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Joining us this week on the New Music Business is Billboard’s music copyright reporter, Kristin Robinson. In this episode, Ari and Kristin dive deep into one of her latest articles and why it’s more important than ever for artists to properly register and monitor their works.
Read the full article here: How Did Two Unknown Latin Music Operators Make $23 Million From YouTube? The IRS Says They Stole It
06:00 Breaking down the YouTube royalties scam
12:17 The AdRev model
19:26 How the two scammers were caught
30:36 The writing process
34:04 Reactions to the Billboard report being published
38:16 The importance of royalty collection and copyright management
50:31 The slow evolution of the U.S. copyright laws
56:49 Final question
Edited and mixed by Maxton Hunter
Music by Brassroots District
Produced by the team at Ari’s Take
This story brings to light another reason why every artist needs to properly register (and monitor) their works on streaming platforms and YouTube. We go into depth in our conversation on how this all works and what you can do about it, but it’s why I’m working on developing an in-depth ATA course on Registration, Royalties and Release so you can make sure everything is completely buttoned up before you put it out into the world. That’s coming in a few weeks.
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We also talked about in our interview how rivals, ex-girlfriends and sexual abusers are taking advantage of the broken copyright law and getting their enemies banned from Instagram, Spotify and YouTube.
It’s real fucked up and the laws are long overdue. This is something I think everyone can agree on.
One artist told me how she paid a photographer for a photoshoot and part of the agreement (in writing) was she could use these photos on Instagram. He then made a sexual advance on her. She did not reciprocate and turned him down. He was so angry by it that he made copyright claims to Instagram that she did not have permission to post the photos he took (even though she did have the permission). Instagram then BANNED HER FROM INSTAGRAM. Her! Not him. Her.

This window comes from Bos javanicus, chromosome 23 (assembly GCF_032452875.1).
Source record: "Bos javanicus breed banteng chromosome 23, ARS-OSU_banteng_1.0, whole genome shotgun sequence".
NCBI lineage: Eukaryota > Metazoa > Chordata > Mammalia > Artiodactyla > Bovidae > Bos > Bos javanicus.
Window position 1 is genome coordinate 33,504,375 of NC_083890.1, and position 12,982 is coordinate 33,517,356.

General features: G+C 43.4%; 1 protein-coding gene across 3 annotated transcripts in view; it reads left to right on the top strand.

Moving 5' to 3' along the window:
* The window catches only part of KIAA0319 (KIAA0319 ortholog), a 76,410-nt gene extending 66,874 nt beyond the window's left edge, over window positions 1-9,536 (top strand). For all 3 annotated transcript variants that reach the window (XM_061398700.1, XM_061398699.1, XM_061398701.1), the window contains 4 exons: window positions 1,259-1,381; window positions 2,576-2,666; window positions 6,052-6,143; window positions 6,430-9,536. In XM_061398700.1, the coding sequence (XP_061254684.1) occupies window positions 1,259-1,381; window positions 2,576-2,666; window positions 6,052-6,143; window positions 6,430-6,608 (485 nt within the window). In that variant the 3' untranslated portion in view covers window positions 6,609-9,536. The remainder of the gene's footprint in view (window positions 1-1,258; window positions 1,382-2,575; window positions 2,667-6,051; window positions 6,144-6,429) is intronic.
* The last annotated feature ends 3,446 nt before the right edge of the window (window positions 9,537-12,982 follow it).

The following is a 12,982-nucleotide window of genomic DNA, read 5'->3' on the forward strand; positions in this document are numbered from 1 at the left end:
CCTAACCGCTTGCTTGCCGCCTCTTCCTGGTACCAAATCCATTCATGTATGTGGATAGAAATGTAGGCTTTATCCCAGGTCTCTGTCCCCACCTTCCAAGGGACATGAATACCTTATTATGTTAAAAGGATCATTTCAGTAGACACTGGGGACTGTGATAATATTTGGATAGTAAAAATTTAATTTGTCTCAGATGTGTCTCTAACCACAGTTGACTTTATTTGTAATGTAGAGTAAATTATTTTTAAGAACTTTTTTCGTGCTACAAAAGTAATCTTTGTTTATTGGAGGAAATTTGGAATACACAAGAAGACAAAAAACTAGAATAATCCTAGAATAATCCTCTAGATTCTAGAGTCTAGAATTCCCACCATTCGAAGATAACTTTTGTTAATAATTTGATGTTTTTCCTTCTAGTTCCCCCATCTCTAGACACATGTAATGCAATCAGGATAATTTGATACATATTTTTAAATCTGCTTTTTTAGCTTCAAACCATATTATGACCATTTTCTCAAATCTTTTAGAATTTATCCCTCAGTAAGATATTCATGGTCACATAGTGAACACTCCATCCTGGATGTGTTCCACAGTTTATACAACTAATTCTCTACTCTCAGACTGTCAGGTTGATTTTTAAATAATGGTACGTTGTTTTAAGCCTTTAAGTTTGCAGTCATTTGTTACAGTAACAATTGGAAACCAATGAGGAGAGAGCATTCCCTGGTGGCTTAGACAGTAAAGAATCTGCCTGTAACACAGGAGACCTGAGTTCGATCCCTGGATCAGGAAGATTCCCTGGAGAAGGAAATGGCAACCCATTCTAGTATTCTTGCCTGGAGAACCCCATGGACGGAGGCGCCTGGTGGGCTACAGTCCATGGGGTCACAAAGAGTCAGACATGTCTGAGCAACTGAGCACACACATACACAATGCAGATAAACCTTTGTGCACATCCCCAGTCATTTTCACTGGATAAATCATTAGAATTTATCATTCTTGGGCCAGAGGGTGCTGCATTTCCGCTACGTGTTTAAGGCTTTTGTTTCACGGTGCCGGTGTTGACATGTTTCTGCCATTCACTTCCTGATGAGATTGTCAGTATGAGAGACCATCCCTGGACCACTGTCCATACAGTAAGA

She is a full-time artist and Instagram is her lifeblood – the primary way she communicates with her fans. Instagram ripped her account down without recourse.
See, the completely outdated 1998 Digital Millennium Copyright Act (DMCA) states that anyone can issue a “takedown notice” to a platform if their works have been posted without their permission. The platform is required to take it down and issue a “copyright strike” to the (supposed) infringing party. If the “infringing party” gets 3 strikes, well then the platform is required (by this law) to ban them from the platform. If the platform doesn’t, then it could be held responsible in lawsuits.
So, all platforms (Instagram, YouTube, Spotify, etc) takedown first, ask questions later. Actually they don’t ask any questions. Instagram’s policy apparently is to just remove content, rip the account down and tell the parties to work it out amongst themselves.
So, Instagram is basically telling women: you need to go to your abuser and apologize and play nice and get them (by whatever means necessary) to revoke the claim.
Good job Instagram.
Now this woman I spoke to said she appealed this 6 times and the Instagram rep said she could issue a DMCA counter claim, but then this opens her up to be sued by this guy. Because he will be notified.
She posted about what had happened on Facebook and the photographer had an attorney send her a very threatening letter threatening to sue her for defamation.
This is how women get silenced.
And Instagram is complicit.
Instagram, Spotify, YouTube and every other platform need to do a better job investigating these matters. This is artists’ livelihood.
But moreover, the laws need to change. The 1998 Digital Millennium Copyright Act (DMCA) is outdated. The law was written when the (dial-up) internet was for Craigslist, message boards, and porn. Long before social media. Before streaming. Before YouTube.
This outdated law doesn’t work for anyone anymore. And it is now enabling rival parties (be it ex-girlfriends, rival artists, or in the worst cases, abusers) to take advantage of this law for their own malice.
Believe me, if she gave me permission I would call this photographer out by name and end his career.
But then he would sue her and she’d be buried by lawsuits and she doesn’t want to spend her time in court or her money on legal fees. Understandably.
So what are we supposed to do?
First off, if you have any stories of this happening to you in any capacity, I want to hear about it. I will eventually write a full piece on what’s going on to hopefully shed more light on it and work to get a law changed.
Shoot us an email: [email protected]
In the meantime, learn how to properly register your works, get EVERYTHING in writing when working with other parties (producers, co-writers, photographers, engineers, etc). Make sure you have them sign work-for-hire agreements when appropriate, and stay vigilant!
Join the Ari’s Take Academy course Registration, Royalties, & Release. Enrollment closes October 20th.